Sunday, July 26, 2009

Pondering on Philip Larkin ~ Did He Visit France?

The majority of French children I meet never fail to impress me. There is inevitably eye contact and a cheerful ‘bonjour’, ‘s’il vous plait’ and ‘merci. They mingle well in adult company, contribute to conversations and enjoy seeing adults behave like normal people, to whom they can relate and share some of the concerns of their generation.

I am always delighted to see how quickly Brit ex-pat children soon gain this confidence and invariably become rounded personalities very quickly. Maybe it is because the Brit families who move here come for a better quality, although often financially poorer, lifestyle for themselves and their children.

No doubt in large cities things are different, but it led me to wonder why there are so many differences in family values in France, when such a small stretch of water divides England and France.

In France it is common to see children, of all ages, included in restaurant meals, lunchtime and evenings. They enjoy the conversations and their opinions are considered in discussions. Whereas In the UK, child friendly restaurants include separate child play areas and other entertainments to keep the children amused whilst the grown ups can have some respite.

I know so many French families where the traditional Sunday lunch is eaten, over a period of many hours. It is a time for conversation and maybe not always welcome advice, from the elders. The extended family often lives locally, and if not, there are many get togethers for important celebrations.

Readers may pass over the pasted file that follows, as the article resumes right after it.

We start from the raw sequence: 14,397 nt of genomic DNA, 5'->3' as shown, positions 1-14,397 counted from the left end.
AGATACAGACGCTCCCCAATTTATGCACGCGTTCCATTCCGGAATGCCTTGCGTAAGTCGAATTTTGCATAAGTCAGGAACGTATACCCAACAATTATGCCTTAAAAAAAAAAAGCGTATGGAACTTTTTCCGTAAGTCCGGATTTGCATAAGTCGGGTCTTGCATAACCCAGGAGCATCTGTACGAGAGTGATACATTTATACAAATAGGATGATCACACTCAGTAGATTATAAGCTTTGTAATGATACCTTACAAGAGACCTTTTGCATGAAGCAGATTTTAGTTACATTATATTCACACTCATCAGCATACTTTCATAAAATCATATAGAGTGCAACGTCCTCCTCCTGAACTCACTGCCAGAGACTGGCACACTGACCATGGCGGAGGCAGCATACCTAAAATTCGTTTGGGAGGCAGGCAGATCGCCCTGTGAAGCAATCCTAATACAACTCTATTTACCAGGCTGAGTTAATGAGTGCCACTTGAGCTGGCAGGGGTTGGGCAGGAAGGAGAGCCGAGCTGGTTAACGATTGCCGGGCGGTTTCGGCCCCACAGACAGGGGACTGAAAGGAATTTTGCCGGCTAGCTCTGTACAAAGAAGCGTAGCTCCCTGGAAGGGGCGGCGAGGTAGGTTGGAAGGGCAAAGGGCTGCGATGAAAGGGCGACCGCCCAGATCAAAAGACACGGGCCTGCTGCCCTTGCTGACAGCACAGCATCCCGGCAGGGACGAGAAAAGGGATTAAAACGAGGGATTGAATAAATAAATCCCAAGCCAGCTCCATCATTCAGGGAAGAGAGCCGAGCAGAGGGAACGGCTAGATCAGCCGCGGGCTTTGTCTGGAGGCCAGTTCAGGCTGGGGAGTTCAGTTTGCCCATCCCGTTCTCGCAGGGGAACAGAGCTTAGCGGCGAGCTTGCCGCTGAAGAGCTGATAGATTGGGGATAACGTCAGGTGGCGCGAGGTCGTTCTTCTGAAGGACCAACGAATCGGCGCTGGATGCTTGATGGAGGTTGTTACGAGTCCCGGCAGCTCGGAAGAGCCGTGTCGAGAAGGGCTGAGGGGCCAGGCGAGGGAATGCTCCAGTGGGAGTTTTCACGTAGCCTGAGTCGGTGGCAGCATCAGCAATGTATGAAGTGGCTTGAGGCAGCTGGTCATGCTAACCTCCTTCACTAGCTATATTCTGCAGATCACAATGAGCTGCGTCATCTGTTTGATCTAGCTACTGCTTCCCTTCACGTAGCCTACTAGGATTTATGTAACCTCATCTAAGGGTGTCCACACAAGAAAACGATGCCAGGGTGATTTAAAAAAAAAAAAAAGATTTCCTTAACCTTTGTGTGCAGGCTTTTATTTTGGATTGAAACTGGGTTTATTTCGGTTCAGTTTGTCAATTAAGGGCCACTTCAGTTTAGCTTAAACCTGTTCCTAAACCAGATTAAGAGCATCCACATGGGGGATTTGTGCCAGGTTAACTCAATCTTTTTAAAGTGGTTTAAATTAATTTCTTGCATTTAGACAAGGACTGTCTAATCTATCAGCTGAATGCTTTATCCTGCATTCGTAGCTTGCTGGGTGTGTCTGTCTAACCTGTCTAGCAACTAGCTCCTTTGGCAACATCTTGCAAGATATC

Many UK families rely on takeaways or convenience meals and do not eat together. Busy lives and second jobs mean precious time is sacrificed to pay the ever increasing bills. It is no wonder so many Brits opt to move to another more relaxed, family friendly country.

Family really appears to have some meaning in France. All Saints Day, On 1st November, sees the French travel great distances, with their pots of Chrysanthemums to visit their family members in cemeteries. It is an amazing sight to see so many flowers, left by so many, to honour and remember their forebears.

Maybe we can learn from the French culture. Inclusion of children at a young age, with wine mixed with water and a respect for alcohol generally may help the current UK crisis with binge drinking amongst children and young adults. British children are not legally allowed to drink, even at home, until they achieve a certain age. Then they can drink, in theory, as much as they like; is it any wonder that so many then suddenly consume such vast amounts of booze, and behave in such an alarming fashion? Unfortunately they call this socialising.

Kids are great, enjoy them, listen to their idealism, we were like that too at the same age, but some of us were often scorned for our liberal thinking, told to be quiet and our opinions laughed at and ignored.

Of course I am not saying all UK families are potentially dysfunctional, I am aware that many families value and encourage the contributions of their children during social occasions, actively encouraging their participation as drink pourers or snack hander outers when people visit the house, thereby showing them the basics of socialising; they find time in their busy lives to include their children.

But too soon, they grow up and have their own lives. Give them freedom, but give them respect, it is a two way street, not a right to be expected by adults. Respect has to be earned by anyone of any age, in any relationship.

I have always told my children to be happy and to do whatever they want with their lives, as long as they do not emotionally or physically harm themselves or anyone else.

I have had the poem “This Be The Verse” by Philip Larkin (1922~1985) on my kitchen pinboard for about twenty years. This reminds me of my traditional and suppressed childhood, being seen and not heard. My children know it has always been on the wall, to warn them what may happen to them, if they don’t keep me under control!